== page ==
Like most self-respecting art lovers, the idea of putting up reproductions of Old Masters paintings on one’s 65″ Samsung Frame TV as an ever-present wallpaper is, well, pretty revolting.
It’s almost worse than “right-click-saving” because, at least with digital art, the unowned reproduction maintains the full fidelity of the original. But with 500-year-old Renaissance paintings of various sizes, all Procrusteanly reformatted onto one’s living room pixels, that’s much less true. Where are the brush strokes, the cracks, the layers, and the ornate gilded picture frame? Really, the Samsung Art Store JPEGs should feel like having the fireplace channel on your TV at Christmas: a hollow and two-dimensional simulacrum of the original. And yet… it actually kinda works!
The quality of the reproduction is a big part of the appeal and impact; this isn’t just some 720p slap-dash effort (like the wiki image above). Whatever scanner-wizardry the Korean tech giant uses to give these paintings such depth, realism, and texture, is pretty magical. Like the canonical stone soup,i in spite of a lacklustre set of ingredients, they combine to deftly communicate their story to the viewer, teleporting us into another time and place the way the best art always does.ii
Which brings us neatly to Le Serment des Horaces (Oath of the Horatii) by Jacques-Louis David (seen at top). Completed in 1784, it depicts a dramatic moment in Roman history as recounted by the historian Livy. Specifically, we’re looking back to the 7th century BC when three brothers of the Roman family Horatii are swearing an oath to defend their city against its opponents, three sons of the family Curiatii from nearby city Alba Longa. The story goes that the Roman and Alban armies were engaged in a long-standing war and the two sides finally agreed to settle the conflict through a trial by combat, in which the Horatii brothers would fight the Curiatii brothers.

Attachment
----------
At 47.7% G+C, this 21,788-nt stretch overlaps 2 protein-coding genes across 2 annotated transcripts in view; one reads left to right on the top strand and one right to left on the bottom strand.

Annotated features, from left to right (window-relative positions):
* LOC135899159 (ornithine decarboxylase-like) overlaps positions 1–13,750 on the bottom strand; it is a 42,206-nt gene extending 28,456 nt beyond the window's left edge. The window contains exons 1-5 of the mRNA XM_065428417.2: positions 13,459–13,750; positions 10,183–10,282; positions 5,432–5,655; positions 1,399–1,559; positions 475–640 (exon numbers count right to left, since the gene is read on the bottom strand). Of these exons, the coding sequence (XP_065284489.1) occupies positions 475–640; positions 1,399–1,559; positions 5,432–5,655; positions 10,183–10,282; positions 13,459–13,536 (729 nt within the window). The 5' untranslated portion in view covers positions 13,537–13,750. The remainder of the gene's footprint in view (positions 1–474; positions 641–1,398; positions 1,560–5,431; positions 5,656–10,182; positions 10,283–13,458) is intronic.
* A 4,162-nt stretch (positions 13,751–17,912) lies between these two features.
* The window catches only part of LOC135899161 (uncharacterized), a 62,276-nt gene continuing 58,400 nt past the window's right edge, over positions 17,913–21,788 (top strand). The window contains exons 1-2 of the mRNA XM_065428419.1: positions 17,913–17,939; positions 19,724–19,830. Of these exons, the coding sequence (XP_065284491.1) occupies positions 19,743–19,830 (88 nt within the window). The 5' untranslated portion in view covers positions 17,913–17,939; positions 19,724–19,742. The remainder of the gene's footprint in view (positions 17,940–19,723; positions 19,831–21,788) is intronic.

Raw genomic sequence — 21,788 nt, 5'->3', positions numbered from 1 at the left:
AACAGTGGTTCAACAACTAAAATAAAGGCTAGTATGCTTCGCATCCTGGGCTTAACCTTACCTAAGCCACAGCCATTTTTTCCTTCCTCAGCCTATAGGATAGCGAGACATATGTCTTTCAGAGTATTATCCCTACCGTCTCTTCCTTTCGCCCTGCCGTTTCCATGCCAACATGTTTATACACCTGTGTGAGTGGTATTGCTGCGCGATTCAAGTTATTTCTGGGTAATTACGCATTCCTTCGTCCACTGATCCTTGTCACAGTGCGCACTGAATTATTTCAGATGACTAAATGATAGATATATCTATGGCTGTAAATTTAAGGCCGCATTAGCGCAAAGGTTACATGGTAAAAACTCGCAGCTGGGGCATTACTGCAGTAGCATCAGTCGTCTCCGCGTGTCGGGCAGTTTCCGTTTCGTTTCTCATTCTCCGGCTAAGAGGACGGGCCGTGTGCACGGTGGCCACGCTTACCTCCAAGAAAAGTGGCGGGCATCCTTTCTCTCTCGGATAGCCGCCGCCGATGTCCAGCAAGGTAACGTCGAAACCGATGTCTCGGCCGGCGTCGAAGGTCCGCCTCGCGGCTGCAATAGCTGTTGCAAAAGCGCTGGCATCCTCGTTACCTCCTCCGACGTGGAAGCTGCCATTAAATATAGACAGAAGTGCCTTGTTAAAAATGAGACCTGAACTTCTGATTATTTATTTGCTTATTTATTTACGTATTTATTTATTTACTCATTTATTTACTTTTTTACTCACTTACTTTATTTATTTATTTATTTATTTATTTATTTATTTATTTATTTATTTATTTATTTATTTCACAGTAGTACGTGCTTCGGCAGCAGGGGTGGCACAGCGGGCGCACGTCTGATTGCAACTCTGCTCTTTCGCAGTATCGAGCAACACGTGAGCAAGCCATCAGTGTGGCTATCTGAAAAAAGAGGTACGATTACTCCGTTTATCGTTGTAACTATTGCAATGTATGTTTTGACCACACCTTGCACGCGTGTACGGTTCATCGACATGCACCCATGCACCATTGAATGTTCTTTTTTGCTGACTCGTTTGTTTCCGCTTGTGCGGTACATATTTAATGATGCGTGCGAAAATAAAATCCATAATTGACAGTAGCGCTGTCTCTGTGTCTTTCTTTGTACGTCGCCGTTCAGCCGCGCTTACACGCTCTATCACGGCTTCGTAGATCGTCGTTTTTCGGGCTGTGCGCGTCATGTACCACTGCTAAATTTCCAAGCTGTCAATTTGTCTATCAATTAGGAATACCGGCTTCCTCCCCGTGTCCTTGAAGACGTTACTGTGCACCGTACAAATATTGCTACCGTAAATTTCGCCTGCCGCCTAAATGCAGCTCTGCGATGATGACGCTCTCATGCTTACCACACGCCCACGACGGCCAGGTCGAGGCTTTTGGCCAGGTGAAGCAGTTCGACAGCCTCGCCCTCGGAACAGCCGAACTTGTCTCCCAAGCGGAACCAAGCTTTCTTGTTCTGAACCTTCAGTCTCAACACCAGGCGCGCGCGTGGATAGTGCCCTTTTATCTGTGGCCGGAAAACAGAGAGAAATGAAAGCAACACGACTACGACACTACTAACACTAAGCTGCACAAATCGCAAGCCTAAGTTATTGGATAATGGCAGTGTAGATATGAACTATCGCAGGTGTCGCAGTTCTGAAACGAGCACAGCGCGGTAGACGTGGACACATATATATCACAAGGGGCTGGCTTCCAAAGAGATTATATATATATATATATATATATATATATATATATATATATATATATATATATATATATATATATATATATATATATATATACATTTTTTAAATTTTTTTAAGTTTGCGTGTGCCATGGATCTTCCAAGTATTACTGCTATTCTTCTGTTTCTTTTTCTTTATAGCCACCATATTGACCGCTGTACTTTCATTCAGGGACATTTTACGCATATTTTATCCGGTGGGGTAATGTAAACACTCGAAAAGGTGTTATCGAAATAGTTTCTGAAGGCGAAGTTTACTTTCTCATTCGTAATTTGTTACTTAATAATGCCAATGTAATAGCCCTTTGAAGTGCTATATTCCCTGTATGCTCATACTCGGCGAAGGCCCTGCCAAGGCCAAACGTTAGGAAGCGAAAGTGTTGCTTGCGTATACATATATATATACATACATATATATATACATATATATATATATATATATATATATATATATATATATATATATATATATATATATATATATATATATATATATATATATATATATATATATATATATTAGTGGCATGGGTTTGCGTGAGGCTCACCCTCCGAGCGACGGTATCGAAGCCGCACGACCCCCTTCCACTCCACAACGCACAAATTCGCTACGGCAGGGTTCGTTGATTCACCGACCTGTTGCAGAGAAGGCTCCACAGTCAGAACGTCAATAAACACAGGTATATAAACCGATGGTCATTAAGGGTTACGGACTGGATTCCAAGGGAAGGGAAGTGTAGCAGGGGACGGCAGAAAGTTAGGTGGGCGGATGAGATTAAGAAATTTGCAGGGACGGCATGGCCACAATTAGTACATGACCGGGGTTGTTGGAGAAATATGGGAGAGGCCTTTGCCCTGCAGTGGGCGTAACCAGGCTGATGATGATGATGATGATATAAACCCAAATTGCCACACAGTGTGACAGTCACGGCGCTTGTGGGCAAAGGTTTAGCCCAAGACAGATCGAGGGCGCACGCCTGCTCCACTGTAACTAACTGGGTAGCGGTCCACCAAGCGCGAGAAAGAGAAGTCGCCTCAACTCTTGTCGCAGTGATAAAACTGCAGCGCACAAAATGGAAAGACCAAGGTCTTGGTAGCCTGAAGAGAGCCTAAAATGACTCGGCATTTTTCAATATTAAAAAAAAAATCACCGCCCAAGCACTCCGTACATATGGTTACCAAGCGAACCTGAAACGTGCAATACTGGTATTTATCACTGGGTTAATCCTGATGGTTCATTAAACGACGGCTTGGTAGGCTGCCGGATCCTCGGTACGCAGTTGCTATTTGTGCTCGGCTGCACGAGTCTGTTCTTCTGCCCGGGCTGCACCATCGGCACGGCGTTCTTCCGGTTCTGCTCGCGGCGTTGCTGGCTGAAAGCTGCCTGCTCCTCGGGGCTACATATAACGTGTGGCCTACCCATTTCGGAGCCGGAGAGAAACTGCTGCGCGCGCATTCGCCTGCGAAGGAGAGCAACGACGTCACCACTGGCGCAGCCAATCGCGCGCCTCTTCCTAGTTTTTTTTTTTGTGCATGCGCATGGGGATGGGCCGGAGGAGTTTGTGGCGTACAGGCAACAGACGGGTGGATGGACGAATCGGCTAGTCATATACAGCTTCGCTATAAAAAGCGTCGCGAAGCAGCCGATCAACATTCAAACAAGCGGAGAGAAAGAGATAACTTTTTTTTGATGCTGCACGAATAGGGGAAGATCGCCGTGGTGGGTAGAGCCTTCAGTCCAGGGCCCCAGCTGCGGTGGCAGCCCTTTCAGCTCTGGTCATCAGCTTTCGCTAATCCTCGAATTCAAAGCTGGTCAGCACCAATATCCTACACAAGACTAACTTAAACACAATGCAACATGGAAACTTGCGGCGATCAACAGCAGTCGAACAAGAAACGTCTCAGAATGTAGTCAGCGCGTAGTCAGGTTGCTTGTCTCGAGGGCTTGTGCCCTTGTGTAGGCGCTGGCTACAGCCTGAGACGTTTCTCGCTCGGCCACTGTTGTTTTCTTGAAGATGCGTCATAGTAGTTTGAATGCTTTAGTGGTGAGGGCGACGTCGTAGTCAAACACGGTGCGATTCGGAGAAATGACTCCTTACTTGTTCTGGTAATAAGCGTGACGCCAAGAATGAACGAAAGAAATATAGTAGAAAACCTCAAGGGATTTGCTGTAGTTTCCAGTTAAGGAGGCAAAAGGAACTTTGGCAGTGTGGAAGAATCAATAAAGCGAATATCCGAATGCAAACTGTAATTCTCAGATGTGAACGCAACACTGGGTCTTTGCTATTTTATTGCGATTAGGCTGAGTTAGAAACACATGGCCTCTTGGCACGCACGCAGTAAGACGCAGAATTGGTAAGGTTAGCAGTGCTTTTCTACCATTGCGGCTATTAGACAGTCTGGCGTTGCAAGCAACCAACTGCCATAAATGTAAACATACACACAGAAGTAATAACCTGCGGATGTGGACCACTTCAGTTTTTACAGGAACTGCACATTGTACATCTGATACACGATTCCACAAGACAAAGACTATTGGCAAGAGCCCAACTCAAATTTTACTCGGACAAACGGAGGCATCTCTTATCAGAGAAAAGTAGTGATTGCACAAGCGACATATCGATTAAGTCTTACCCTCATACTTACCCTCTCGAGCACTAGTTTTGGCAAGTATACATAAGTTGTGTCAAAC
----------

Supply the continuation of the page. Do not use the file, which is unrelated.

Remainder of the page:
In the painting, the three Horatii brothers are shown standing to the left with their father, a Roman general. The father holds three swords and looks skyward in powerful prayer, asking the heavens for protection and victory for his beloved sons and city. The brothers are shoulder-to-shoulder with one arm embracing each other and one arm extended in oath of allegiance. The brothers look strong and determined, ready to fight, sacrifice, and suffer with courage.iii The two sisters at right – one of whom is married to one of the Curatii brothers – sit engulfed in woe and lamentation. Two young boys, only one old enough to have any sense of the potential magnitude of the situation, looks on upon his father and two uncles from underneath the sheltering embrace of his grandmother, his eyes pierced wide with concern.
Now this is all well and good for us art enthusiasts, but it turns out that it might even be more valuable for parents of seven-year-old ninjas:
Pete: Do you notice the facial expression of the older man in the middle?
Ninja: Yes… who are the three men on the left?
Pete: The sons of the older man.
Ninja: Why is the older man holding three swords?
Pete: He’s giving the swords to his sons as he looks up to the sky and prays for their success in the battle, and for their safe return home. Do you see how he’s looking up? Does the father look concerned or worried?
Ninja: A little
Pete: But he knows it’s the right thing to do, right?
Pete: Do the three brothers look scared?
Pete: Do they look brave?
Ninja: Yes…. but why do they want to go to war?
Pete: Maybe because they want to be heroes for their city and their families. They’re strong and they’re willing to sacrifice themselves for the safety of their community… do the girls on the right look sad that the brothers are going into battle?
Pete: And do you see this little boy on the right, maybe 5 years old, sheltered by his grandmother but still looking closely at his father, one of the three brothers? Does the little boy look worried about his dad?
Pete: But the little 1-year-old is too small to worry right?
Ninja: Ya… who are the three brothers going to fight?
Pete: Three brothers from another city
Pete: To settle a long war between the two cities, and to save both sides from further suffering.